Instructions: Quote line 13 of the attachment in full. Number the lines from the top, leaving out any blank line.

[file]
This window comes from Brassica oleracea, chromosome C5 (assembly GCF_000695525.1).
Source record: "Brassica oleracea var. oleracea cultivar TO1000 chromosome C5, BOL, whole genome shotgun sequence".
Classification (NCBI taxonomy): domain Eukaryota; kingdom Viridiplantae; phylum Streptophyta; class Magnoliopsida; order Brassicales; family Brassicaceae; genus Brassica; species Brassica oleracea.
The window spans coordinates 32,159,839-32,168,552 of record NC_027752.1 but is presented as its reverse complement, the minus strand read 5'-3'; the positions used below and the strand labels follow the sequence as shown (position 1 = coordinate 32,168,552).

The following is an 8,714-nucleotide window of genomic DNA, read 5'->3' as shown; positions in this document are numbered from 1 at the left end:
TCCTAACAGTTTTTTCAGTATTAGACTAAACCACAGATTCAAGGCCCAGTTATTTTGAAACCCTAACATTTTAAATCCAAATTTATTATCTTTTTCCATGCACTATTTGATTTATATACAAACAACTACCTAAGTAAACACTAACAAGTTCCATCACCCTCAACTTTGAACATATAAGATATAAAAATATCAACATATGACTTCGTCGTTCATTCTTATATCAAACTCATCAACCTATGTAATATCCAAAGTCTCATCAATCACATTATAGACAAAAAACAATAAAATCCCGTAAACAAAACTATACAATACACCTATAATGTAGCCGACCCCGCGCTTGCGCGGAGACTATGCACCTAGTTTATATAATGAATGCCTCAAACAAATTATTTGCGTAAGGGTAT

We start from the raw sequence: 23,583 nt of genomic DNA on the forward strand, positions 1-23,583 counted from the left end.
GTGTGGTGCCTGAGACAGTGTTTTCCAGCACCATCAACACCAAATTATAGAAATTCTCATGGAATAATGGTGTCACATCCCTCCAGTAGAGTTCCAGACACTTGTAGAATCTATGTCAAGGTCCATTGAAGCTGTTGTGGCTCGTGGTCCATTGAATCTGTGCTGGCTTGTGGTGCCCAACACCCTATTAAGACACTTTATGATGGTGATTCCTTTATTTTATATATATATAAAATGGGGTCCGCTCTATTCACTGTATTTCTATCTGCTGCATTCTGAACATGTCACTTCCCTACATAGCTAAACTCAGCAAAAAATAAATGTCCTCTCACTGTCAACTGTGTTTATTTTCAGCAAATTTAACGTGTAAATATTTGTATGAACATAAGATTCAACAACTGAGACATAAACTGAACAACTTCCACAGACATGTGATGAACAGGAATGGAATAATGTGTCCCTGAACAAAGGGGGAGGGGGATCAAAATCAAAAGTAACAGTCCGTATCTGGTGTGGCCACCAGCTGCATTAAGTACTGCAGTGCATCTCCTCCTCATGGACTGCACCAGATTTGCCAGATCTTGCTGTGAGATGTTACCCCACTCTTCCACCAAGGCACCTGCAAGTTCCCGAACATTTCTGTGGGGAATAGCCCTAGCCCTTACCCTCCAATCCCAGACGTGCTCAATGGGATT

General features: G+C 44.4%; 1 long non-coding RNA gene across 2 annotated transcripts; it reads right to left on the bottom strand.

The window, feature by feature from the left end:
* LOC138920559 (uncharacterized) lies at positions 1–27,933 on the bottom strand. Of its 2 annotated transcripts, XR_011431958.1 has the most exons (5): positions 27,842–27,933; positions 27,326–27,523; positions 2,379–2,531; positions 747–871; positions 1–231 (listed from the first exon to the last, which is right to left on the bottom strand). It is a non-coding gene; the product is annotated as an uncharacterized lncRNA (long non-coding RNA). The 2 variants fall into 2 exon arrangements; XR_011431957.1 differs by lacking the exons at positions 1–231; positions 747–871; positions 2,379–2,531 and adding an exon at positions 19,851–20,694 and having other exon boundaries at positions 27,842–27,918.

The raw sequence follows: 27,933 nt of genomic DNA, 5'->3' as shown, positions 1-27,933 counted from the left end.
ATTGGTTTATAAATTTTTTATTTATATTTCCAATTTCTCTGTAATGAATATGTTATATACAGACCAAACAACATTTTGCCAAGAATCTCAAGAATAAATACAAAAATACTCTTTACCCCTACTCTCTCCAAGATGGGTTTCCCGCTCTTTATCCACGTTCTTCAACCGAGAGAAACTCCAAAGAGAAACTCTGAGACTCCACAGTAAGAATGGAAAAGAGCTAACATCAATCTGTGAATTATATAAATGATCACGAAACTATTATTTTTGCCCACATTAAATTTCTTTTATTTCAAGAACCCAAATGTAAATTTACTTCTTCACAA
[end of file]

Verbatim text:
ATTGGTTTATAAATTTTTTATTTATATTTCCAATTTCTCTGTAATGAATATGTTATATACAGACCAAACAACATTTTGCCAAGAATCTCAAGAATAAATACAAAAATACTCTTTACCCCTACTCTCTCCAAGATGGGTTTCCCGCTCTTTATCCACGTTCTTCAACCGAGAGAAACTCCAAAGAGAAACTCTGAGACTCCACAGTAAGAATGGAAAAGAGCTAACATCAATCTGTGAATTATATAAATGATCACGAAACTATTATTTTTGCCCACATTAAATTTCTTTTATTTCAAGAACCCAAATGTAAATTTACTTCTTCACAA